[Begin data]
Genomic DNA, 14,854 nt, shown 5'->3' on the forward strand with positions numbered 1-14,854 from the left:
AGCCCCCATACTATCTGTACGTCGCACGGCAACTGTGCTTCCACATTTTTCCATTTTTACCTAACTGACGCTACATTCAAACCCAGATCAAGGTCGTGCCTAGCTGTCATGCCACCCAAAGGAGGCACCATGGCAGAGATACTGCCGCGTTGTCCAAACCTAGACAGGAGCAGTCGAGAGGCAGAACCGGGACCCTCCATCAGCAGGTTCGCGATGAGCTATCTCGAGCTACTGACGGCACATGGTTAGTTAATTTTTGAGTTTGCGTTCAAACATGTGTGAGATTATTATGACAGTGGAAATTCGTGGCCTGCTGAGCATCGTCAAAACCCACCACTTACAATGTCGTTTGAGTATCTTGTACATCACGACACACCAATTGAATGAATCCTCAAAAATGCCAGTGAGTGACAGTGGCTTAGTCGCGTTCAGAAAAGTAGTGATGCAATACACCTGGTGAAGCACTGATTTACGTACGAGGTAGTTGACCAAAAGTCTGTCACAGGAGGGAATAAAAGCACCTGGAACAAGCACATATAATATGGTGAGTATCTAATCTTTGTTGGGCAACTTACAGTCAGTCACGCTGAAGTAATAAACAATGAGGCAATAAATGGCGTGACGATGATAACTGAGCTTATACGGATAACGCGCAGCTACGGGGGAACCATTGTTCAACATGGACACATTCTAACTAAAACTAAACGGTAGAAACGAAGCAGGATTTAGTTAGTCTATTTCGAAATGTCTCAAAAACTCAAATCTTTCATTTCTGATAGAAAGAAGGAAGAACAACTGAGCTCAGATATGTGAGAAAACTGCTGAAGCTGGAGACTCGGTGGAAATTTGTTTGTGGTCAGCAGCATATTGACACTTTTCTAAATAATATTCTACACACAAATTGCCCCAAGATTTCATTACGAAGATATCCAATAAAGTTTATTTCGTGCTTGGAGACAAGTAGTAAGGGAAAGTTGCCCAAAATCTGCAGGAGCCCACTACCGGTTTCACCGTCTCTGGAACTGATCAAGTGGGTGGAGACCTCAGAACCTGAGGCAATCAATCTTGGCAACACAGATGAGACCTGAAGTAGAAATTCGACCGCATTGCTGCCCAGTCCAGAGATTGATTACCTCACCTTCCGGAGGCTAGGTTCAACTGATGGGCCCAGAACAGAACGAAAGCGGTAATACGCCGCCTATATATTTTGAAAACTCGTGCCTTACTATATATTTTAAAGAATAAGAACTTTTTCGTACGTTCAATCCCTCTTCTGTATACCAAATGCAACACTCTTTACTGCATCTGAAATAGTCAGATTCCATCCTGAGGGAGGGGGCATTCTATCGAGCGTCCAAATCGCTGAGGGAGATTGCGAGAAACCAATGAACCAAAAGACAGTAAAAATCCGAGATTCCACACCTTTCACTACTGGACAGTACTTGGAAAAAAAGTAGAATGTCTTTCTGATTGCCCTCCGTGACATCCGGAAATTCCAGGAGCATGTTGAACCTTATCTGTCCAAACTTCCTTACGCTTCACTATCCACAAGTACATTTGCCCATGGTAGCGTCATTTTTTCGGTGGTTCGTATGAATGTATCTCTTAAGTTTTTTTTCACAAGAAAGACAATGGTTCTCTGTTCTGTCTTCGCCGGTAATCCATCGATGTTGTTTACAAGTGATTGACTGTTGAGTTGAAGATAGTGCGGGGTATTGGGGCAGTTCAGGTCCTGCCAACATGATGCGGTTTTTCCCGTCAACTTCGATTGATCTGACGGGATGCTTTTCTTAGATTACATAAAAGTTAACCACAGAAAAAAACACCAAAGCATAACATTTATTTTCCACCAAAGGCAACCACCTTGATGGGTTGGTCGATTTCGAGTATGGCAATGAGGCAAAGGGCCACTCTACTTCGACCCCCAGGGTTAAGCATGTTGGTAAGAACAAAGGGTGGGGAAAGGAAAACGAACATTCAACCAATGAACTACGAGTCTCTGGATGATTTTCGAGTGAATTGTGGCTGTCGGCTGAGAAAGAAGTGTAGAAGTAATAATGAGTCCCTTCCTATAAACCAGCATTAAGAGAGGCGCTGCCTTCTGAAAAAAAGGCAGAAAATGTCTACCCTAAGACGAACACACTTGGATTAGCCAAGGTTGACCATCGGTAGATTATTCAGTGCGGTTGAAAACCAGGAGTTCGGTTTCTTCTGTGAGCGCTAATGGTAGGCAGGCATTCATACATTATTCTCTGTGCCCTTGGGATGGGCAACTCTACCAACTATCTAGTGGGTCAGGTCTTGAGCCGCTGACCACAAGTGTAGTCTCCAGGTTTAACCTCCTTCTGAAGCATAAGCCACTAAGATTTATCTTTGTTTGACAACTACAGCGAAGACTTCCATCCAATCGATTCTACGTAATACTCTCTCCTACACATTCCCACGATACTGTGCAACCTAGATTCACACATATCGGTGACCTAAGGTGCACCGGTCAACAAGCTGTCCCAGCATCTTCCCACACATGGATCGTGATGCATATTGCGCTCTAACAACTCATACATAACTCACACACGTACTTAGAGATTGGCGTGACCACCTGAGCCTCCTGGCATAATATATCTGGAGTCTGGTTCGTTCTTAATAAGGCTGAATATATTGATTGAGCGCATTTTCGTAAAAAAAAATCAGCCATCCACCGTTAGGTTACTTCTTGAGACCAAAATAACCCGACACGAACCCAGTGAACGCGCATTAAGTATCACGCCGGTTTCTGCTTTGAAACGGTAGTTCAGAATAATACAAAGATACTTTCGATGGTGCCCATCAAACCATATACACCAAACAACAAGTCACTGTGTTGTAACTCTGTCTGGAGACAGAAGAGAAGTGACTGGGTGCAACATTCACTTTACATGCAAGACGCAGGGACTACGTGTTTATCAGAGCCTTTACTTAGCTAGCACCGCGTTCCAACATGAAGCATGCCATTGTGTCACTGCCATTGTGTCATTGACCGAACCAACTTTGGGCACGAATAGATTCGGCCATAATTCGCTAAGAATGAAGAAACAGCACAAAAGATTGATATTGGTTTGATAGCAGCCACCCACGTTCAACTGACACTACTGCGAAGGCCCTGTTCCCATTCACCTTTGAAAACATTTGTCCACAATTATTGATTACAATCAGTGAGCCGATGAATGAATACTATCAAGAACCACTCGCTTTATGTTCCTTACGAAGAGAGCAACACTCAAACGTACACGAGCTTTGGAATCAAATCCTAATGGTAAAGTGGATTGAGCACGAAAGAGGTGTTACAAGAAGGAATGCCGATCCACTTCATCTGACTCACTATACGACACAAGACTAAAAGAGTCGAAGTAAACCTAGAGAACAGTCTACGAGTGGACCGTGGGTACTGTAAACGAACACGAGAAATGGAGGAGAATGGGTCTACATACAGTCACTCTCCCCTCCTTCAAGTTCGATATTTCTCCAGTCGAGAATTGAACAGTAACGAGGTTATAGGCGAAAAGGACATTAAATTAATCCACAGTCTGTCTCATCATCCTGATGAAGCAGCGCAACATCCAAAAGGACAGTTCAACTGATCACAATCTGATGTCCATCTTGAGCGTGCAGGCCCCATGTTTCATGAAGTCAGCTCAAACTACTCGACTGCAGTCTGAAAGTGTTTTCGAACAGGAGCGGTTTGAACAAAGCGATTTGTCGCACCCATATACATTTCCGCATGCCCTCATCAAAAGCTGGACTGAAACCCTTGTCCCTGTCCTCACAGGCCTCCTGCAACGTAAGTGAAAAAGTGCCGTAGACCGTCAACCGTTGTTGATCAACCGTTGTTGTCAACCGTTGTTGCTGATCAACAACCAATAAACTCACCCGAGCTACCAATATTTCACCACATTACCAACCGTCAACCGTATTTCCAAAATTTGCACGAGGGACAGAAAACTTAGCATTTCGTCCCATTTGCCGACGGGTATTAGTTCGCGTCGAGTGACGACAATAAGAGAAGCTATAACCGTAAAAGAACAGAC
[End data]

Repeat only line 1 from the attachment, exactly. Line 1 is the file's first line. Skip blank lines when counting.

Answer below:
Genomic DNA, 14,854 nt, shown 5'->3' on the forward strand with positions numbered 1-14,854 from the left: